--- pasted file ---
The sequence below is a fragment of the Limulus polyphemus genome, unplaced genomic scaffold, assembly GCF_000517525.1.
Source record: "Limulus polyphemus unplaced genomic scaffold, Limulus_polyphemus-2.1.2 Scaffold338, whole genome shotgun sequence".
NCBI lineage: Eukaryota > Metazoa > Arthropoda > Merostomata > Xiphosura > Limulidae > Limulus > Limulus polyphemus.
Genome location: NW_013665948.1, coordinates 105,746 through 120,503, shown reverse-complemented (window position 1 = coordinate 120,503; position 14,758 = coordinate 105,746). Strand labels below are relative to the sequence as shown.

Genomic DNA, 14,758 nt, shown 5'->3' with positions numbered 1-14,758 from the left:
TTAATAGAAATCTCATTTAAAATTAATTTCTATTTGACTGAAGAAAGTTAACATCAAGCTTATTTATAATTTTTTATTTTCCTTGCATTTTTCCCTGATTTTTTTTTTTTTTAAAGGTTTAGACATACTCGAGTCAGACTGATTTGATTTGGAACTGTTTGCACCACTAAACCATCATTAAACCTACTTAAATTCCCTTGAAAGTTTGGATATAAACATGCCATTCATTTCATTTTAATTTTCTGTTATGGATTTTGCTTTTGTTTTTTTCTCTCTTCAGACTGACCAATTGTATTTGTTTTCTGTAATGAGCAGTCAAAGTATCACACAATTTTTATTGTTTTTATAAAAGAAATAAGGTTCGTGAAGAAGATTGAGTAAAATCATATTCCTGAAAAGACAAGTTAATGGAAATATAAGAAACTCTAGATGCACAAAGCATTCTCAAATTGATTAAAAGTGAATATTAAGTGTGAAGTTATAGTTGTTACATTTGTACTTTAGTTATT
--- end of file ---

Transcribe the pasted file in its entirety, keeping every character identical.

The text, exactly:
The sequence below is a fragment of the Limulus polyphemus genome, unplaced genomic scaffold, assembly GCF_000517525.1.
Source record: "Limulus polyphemus unplaced genomic scaffold, Limulus_polyphemus-2.1.2 Scaffold338, whole genome shotgun sequence".
NCBI lineage: Eukaryota > Metazoa > Arthropoda > Merostomata > Xiphosura > Limulidae > Limulus > Limulus polyphemus.
Genome location: NW_013665948.1, coordinates 105,746 through 120,503, shown reverse-complemented (window position 1 = coordinate 120,503; position 14,758 = coordinate 105,746). Strand labels below are relative to the sequence as shown.

Genomic DNA, 14,758 nt, shown 5'->3' with positions numbered 1-14,758 from the left:
TTAATAGAAATCTCATTTAAAATTAATTTCTATTTGACTGAAGAAAGTTAACATCAAGCTTATTTATAATTTTTTATTTTCCTTGCATTTTTCCCTGATTTTTTTTTTTTTTAAAGGTTTAGACATACTCGAGTCAGACTGATTTGATTTGGAACTGTTTGCACCACTAAACCATCATTAAACCTACTTAAATTCCCTTGAAAGTTTGGATATAAACATGCCATTCATTTCATTTTAATTTTCTGTTATGGATTTTGCTTTTGTTTTTTTCTCTCTTCAGACTGACCAATTGTATTTGTTTTCTGTAATGAGCAGTCAAAGTATCACACAATTTTTATTGTTTTTATAAAAGAAATAAGGTTCGTGAAGAAGATTGAGTAAAATCATATTCCTGAAAAGACAAGTTAATGGAAATATAAGAAACTCTAGATGCACAAAGCATTCTCAAATTGATTAAAAGTGAATATTAAGTGTGAAGTTATAGTTGTTACATTTGTACTTTAGTTATT